Renata Adler

After being out of print for decades, Renata Adler’s critically acclaimed cult novels Speedboat and Pitch Dark are going to be re-released as New York Review Books classics. Of Adler's fiction, John Leonard wrote: "Nobody writes better prose than Renata Adler."

The New York Review’s Sara Kramer writes:

“We don't have the books scheduled yet, but they'll most likely be published at the start of 2013 (it sounds far away but it's our next available season). We usually talk about the classics series as publishing books that had been forgotten, but the Adler books are a little different. Far from being forgotten, it seems that if anything their reputation and influence have grown over the years.”

In 2010, a National Book Critics Circle poll identified Speedboat, winner of the 1976 Hemingway Award for Best First Novel, as the book most members wanted to see back in print. The acquisitions are also are a significant get for New York Review Books: Melville House was so certain that they were going to win the rights to the novels that they included them in their 2012 catalogue.

Adler's fiction “picks up on a certain New York-intellectual-bohemian strand in the series, but their narrative mode is something of a departure from what we've published in the past,” Kramer told Bookforum. “Add that to the fact that Adler wrote for the Review back in the day and that Elizabeth Hardwick was an early champion of [Speedboat] it all seemed pre-ordained.” (One of Adler's contributions to the NYRB was her notorious scathing essay about Pauline Kael.)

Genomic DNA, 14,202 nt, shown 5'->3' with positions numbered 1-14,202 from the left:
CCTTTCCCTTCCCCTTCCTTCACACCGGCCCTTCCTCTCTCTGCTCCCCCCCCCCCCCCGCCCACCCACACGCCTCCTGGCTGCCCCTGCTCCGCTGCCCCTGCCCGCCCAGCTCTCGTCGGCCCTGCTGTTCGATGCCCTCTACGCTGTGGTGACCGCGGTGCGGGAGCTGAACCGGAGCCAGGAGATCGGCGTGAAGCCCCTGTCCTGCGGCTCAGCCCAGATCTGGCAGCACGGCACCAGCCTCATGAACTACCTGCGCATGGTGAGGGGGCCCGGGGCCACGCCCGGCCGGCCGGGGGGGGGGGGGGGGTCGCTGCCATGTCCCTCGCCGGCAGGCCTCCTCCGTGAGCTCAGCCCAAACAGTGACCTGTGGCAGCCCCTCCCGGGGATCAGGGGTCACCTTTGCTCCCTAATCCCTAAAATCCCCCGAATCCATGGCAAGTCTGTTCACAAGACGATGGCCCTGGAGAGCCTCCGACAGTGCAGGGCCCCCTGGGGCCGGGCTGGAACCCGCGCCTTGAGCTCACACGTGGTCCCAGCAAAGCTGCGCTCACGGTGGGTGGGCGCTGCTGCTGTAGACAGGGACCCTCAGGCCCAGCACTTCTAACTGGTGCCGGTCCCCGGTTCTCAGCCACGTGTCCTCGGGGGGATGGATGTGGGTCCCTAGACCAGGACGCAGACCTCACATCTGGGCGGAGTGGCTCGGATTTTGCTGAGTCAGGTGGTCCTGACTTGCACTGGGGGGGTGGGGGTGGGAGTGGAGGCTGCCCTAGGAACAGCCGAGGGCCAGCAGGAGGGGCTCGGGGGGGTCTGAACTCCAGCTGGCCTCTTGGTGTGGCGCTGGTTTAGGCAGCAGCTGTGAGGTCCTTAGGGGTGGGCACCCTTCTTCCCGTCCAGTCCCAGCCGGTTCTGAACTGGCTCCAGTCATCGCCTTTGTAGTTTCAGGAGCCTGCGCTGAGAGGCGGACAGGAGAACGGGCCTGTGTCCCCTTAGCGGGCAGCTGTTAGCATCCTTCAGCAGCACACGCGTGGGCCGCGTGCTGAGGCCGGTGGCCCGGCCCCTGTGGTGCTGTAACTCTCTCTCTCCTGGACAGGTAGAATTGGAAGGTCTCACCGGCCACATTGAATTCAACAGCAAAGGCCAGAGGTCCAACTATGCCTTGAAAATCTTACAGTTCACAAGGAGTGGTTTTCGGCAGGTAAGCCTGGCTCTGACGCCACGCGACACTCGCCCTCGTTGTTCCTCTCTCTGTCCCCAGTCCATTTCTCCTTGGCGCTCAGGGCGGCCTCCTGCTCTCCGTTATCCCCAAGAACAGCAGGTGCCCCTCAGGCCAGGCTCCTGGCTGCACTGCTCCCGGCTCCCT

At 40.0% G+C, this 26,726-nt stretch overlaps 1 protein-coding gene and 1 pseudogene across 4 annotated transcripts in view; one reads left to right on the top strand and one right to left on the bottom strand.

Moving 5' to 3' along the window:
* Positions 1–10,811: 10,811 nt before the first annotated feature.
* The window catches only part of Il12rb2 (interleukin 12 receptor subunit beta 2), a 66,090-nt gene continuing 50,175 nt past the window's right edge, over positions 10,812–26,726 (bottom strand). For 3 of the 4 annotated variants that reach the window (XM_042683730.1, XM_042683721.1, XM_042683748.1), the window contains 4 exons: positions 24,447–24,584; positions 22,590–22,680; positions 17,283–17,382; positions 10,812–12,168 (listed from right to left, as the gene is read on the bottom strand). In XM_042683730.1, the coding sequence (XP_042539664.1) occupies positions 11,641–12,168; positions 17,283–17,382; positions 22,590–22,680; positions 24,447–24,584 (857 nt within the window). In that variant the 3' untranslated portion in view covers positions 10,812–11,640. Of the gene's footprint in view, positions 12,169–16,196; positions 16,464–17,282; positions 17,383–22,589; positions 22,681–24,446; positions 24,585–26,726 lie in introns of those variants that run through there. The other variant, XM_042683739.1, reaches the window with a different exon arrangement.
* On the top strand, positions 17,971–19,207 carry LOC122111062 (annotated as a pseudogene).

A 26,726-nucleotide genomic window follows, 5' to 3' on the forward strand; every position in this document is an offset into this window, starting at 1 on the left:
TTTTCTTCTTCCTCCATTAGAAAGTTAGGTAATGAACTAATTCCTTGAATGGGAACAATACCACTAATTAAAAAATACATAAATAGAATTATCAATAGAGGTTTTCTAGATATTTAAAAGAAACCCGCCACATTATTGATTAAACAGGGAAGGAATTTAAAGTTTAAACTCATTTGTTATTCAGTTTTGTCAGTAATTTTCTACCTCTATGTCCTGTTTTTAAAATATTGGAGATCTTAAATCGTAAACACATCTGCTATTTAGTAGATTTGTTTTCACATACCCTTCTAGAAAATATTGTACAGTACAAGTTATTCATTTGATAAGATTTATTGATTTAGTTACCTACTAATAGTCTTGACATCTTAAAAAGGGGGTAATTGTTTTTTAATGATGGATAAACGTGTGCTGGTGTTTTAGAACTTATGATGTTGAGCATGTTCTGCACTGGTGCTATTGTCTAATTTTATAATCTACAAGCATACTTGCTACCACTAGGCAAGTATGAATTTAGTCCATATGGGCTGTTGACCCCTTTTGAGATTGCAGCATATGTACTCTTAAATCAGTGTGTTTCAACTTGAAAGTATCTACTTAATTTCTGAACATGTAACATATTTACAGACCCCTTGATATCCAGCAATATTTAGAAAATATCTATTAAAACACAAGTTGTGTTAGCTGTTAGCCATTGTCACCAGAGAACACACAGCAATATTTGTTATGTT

After publishing her two novels, Adler went on to release four books of nonfiction, including Gone, a controversial book about working at The New Yorker.

And now the big question about the reissues: who will write the introductions?

A youthful Margaret Atwood.

The University of Texas’s Harry Ransom Center, which in the past few years has acquired the papers of David Foster Wallace and Denis Johnson, has now bought the papers of J.M. Coetzee, who earned his Ph.D. from UT-Austin in 1969. The Ransom Center will house more than 160 cabinets and boxes of the Nobel Prize winner’s items, including “family photographs, business correspondence, recordings of interviews, notebooks, and early manuscripts for his novels and his autobiography.”

Is it journalism? Is it fiction? Does it matter? Jonathan Franzen claims that David Foster Wallace fabricated some—and perhaps most—of his nonfiction.

Margaret Atwood is no stranger to postapocalyptic scenarios and ecological disaster. So it’s not that surprising that a special, autographed edition of her latest book, In Other Worlds: SF and the Human Imagination, will be printed on a material made primarily out of straw—“without any harmful impact on forests and their fragile ecosystems.”

The “Cavalcade of Literary Jerks: Part 1.” Who will be number one?

Independence Day author Richard Ford is joining the faculty of Columbia’s MFA program in writing.

Hat tip to the Observer’s Emily Witt: In their profile of 97-year-old stand-up comedian Irwin Corey, the New York Times failed to mentioned one of the comic’s better stunts—accepting the 1973 National Book Award for Gravity’s Rainbow as Thomas Pynchon.

The people who bring you the National Book Award have announced the latest batch of “5 Under 35” authors.